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My final 10 images after 9 weeks of the course, which covered light, exposure, shutter speeds and basic composition and colour. Each week I submitted 10 images based on the module and some free work for peer assessment.

Some of the final images were drawn from the 9 weeks, others were revised and some new images added.

I concentrated on the top row in black and white and using structure, shape and form as the basis of the theme.

The second row focused on colour and various types of photography from creative, portraiture, macro and landscape.

As part of the EMA I provided a 200 word narrative on two images.

Image 6 – Explosion of Colour

I had great fun taking this photograph. I am limited at times with my photography due to my terminal illness. My intention was to freeze the colours of holi powder in an abstract cloud.

This required precise direction and position of studio lighting and which direction I threw the powder into the air. I positioned two studio flash heads fitted with snoots at forty-five degrees in front of the camera. To assist with focusing I placed an object in the centre of scene and used the modelling lights to check the direction and power of incident light with a sekonic light meter.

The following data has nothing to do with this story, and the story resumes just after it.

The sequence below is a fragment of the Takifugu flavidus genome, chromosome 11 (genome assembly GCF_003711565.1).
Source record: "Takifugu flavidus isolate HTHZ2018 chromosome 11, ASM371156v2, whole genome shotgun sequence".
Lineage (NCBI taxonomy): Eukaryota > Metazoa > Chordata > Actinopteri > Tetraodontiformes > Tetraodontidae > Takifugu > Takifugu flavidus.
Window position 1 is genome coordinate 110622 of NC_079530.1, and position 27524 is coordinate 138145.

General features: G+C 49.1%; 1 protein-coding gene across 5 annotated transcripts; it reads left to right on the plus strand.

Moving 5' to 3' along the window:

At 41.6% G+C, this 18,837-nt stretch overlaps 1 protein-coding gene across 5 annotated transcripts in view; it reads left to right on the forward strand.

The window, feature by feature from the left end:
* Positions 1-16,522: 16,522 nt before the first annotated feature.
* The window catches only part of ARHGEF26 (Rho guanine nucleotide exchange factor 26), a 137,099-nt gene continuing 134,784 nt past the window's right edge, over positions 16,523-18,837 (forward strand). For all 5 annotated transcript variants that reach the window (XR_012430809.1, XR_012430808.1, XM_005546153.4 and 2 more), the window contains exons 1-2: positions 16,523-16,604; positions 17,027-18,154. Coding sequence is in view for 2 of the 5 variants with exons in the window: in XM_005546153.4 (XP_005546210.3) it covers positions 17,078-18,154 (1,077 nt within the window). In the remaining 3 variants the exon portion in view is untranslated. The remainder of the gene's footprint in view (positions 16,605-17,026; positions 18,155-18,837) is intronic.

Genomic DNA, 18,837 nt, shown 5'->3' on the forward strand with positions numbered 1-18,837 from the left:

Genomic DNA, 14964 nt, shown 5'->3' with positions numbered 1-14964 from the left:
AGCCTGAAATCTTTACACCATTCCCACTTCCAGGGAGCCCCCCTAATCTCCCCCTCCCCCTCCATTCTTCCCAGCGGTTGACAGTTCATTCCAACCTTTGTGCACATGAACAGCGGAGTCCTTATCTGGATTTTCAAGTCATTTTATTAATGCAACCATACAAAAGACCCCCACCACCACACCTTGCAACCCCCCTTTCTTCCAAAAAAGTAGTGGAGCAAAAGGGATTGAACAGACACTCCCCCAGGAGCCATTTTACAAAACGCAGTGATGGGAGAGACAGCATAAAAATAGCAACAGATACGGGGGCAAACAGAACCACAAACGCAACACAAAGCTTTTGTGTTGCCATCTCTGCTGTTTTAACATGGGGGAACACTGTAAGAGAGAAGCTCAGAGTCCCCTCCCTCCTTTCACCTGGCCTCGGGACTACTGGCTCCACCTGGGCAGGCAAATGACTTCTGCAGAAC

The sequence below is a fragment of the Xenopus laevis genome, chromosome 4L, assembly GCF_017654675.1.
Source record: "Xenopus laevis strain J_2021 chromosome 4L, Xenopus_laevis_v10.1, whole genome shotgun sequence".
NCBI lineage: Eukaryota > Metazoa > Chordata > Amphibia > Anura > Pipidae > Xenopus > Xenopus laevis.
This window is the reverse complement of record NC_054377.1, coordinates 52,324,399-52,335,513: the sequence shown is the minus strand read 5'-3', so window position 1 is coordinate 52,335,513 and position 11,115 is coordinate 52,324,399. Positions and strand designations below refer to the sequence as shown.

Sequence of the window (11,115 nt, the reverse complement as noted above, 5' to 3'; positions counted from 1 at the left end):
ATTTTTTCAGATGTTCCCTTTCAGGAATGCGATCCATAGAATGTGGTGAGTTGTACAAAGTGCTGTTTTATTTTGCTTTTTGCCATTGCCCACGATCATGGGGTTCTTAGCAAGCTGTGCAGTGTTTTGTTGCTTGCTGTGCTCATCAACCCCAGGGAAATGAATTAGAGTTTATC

Selecting manual mode ISO200, f8 and the fastest shutter speed I could possibly using of 1/200 due to the synchronisation speed. Using a short focal length gave a better opportunity to capture the entire scene. I manually focused as I needed to remotely trigger the camera at the same time throwing the powder into the air. I chose three harmonious coloured powders, green, yellow and blue to create a Triad-split. By placing the camera with sufficient distance between the focal point and background, with an aperture of f8 creating a well-lit subject and an almost black background. Post-process in Lightroom I cropped to a 1:1 ratio making global basic adjustments and enhanced the vibrancy and saturation.

Image 10 – Stained Glass

This photograph of the stained glass window was quite a challenge to capture because of it’s height, direction of light (back lit) and low light levels inside the church.

I used a tripod to mount the camera to minimise camera shake and because of the height would not have allowed to me to create the overall finished image. I used a prime lens in this case a 50mm. To reduce camera shake further I used a remote trigger and manually focused to ensure sharpness.

To create a correctly exposed photograph I spot metered both bright and dark areas of the scene. I took one reading for the reflection on the stonework and one for the glass. I then took two exposures setting my camera to manual and settings at ISO800, f4. The first for the exposure for the glass at 1/160 and reflection at 1/40.

I edited the two exposures in Photoshop and Lightroom. I used layer masks to combine both images to produce a correctly exposed photograph. I made my final adjustments in Lightroom where I reduced the noise and sharpened it slightly. I also used the transform panel to adjust the vertical distortion.